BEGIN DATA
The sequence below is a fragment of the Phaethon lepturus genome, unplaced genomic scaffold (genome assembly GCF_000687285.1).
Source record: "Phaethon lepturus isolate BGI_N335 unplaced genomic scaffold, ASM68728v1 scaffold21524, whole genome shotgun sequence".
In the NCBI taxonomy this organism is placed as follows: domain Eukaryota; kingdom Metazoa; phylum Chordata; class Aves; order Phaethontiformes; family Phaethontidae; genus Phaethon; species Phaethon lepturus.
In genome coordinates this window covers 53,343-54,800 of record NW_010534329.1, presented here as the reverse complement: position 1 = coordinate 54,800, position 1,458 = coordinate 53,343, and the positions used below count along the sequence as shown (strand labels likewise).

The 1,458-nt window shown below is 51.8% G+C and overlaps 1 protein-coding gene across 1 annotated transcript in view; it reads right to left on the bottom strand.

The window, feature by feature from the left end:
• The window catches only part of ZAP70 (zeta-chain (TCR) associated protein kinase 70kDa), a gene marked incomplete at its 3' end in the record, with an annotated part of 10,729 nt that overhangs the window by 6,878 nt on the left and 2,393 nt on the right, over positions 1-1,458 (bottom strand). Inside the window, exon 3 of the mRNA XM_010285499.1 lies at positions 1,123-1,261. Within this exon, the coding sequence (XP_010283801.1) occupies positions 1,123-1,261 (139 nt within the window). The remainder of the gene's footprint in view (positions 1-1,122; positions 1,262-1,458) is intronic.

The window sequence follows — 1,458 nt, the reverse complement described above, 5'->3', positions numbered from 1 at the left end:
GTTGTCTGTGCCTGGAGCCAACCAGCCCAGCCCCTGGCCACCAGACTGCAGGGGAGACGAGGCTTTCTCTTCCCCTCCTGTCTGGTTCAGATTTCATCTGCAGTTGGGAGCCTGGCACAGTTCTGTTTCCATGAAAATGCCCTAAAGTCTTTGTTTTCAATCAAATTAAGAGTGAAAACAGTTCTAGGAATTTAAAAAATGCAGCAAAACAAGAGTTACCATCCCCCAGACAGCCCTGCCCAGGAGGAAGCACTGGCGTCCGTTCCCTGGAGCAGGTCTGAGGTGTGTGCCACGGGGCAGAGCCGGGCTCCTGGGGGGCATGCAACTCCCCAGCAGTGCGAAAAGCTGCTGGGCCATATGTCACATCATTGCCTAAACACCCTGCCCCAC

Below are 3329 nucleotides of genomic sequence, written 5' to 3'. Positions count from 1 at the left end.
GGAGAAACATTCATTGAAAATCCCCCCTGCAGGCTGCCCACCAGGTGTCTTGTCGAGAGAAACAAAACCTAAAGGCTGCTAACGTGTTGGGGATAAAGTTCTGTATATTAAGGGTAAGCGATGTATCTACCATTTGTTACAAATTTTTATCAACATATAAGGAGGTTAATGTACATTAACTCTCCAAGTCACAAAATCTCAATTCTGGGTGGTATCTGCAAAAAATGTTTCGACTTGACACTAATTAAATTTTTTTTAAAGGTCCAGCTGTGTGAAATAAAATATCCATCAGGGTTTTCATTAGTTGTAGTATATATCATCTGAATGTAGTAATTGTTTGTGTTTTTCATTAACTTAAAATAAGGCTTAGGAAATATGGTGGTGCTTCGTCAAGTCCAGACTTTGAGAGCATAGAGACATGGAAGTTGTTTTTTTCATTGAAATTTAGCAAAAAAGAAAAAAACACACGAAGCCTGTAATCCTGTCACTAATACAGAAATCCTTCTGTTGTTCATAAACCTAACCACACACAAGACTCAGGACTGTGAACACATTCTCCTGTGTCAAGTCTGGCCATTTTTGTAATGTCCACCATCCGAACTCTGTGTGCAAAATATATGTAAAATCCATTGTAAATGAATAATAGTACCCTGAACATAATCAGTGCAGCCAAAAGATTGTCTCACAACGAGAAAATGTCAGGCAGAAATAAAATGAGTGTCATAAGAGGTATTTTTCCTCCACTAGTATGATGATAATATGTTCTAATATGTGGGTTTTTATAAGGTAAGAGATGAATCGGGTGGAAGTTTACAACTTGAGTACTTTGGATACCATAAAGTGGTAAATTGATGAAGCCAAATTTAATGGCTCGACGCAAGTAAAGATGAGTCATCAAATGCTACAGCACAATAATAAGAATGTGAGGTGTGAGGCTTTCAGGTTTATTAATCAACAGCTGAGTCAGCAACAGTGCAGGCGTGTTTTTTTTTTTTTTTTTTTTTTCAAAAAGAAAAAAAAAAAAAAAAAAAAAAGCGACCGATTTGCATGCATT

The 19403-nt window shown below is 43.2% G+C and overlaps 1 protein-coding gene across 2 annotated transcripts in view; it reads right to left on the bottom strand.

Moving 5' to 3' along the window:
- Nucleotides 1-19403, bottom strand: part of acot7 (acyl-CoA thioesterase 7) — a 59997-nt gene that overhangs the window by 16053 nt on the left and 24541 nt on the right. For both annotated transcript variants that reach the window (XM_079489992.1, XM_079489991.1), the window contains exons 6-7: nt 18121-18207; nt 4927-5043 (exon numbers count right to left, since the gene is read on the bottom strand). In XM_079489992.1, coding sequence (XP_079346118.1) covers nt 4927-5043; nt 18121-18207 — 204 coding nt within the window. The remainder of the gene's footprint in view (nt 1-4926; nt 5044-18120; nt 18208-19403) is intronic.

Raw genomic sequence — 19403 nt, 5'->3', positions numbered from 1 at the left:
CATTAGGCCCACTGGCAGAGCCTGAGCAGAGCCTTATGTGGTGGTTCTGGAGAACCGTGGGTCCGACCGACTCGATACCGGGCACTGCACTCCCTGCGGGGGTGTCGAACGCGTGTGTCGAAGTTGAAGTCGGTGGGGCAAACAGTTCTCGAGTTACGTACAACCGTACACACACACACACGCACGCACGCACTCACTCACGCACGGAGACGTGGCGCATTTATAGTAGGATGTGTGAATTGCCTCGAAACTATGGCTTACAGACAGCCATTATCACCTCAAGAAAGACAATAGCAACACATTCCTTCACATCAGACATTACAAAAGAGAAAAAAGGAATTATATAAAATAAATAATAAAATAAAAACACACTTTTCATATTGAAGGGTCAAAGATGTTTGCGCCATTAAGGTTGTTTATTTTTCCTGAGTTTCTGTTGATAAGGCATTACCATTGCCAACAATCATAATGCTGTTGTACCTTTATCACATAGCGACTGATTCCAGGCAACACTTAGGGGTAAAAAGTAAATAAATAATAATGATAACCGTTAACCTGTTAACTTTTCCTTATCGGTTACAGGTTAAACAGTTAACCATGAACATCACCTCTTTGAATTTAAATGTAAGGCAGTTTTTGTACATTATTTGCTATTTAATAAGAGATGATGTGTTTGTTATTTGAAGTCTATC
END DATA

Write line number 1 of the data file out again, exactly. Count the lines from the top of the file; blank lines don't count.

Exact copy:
The sequence below is a fragment of the Phaethon lepturus genome, unplaced genomic scaffold (genome assembly GCF_000687285.1).